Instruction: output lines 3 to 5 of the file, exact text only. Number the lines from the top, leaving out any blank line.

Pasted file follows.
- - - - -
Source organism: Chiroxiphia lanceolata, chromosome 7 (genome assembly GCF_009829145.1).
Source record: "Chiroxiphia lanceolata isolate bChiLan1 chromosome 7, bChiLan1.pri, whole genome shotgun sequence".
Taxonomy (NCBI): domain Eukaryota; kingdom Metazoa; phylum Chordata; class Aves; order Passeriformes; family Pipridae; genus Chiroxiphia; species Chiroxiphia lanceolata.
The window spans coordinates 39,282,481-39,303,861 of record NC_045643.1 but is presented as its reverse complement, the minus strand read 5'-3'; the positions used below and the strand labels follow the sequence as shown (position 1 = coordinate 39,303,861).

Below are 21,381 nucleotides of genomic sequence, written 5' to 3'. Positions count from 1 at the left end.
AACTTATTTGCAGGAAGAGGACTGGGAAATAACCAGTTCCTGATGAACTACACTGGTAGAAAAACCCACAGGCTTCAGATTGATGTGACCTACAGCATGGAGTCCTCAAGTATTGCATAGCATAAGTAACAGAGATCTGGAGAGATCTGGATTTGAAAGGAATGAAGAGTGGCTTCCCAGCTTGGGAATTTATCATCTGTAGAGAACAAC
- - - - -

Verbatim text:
Taxonomy (NCBI): domain Eukaryota; kingdom Metazoa; phylum Chordata; class Aves; order Passeriformes; family Pipridae; genus Chiroxiphia; species Chiroxiphia lanceolata.
The window spans coordinates 39,282,481-39,303,861 of record NC_045643.1 but is presented as its reverse complement, the minus strand read 5'-3'; the positions used below and the strand labels follow the sequence as shown (position 1 = coordinate 39,303,861).

Below are 21,381 nucleotides of genomic sequence, written 5' to 3'. Positions count from 1 at the left end.